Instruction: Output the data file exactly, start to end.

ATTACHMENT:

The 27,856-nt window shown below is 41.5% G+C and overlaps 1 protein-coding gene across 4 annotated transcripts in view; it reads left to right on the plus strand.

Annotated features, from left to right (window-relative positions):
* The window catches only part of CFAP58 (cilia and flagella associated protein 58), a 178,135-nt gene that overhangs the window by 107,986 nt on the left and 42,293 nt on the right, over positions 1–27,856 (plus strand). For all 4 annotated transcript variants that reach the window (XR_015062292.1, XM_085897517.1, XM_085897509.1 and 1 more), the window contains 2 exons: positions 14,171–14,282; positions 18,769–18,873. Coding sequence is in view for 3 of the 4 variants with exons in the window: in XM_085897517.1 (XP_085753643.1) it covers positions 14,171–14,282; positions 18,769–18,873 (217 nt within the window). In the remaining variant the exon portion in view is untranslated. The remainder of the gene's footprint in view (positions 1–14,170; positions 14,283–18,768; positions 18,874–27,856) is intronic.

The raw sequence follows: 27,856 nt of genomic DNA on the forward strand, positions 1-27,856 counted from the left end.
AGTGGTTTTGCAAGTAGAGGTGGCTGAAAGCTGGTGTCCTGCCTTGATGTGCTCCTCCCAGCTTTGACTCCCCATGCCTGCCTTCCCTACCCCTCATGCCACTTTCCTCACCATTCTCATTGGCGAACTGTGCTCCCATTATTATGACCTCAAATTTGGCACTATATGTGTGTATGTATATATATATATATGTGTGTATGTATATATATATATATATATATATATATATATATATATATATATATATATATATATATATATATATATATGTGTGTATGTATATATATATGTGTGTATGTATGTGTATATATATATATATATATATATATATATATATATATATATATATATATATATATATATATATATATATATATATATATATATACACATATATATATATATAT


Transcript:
The 27,856-nt window shown below is 41.5% G+C and overlaps 1 protein-coding gene across 4 annotated transcripts in view; it reads left to right on the plus strand.

Annotated features, from left to right (window-relative positions):
* The window catches only part of CFAP58 (cilia and flagella associated protein 58), a 178,135-nt gene that overhangs the window by 107,986 nt on the left and 42,293 nt on the right, over positions 1–27,856 (plus strand). For all 4 annotated transcript variants that reach the window (XR_015062292.1, XM_085897517.1, XM_085897509.1 and 1 more), the window contains 2 exons: positions 14,171–14,282; positions 18,769–18,873. Coding sequence is in view for 3 of the 4 variants with exons in the window: in XM_085897517.1 (XP_085753643.1) it covers positions 14,171–14,282; positions 18,769–18,873 (217 nt within the window). In the remaining variant the exon portion in view is untranslated. The remainder of the gene's footprint in view (positions 1–14,170; positions 14,283–18,768; positions 18,874–27,856) is intronic.

The raw sequence follows: 27,856 nt of genomic DNA on the forward strand, positions 1-27,856 counted from the left end.
AGTGGTTTTGCAAGTAGAGGTGGCTGAAAGCTGGTGTCCTGCCTTGATGTGCTCCTCCCAGCTTTGACTCCCCATGCCTGCCTTCCCTACCCCTCATGCCACTTTCCTCACCATTCTCATTGGCGAACTGTGCTCCCATTATTATGACCTCAAATTTGGCACTATATGTGTGTATGTATATATATATATATGTGTGTATGTATATATATATATATATATATATATATATATATATATATATATATATATATATATATATATATATATATGTGTGTATGTATATATATATGTGTGTATGTATGTGTATATATATATATATATATATATATATATATATATATATATATATATATATATATATATATATATATATATATATATATATATACACATATATATATATATAT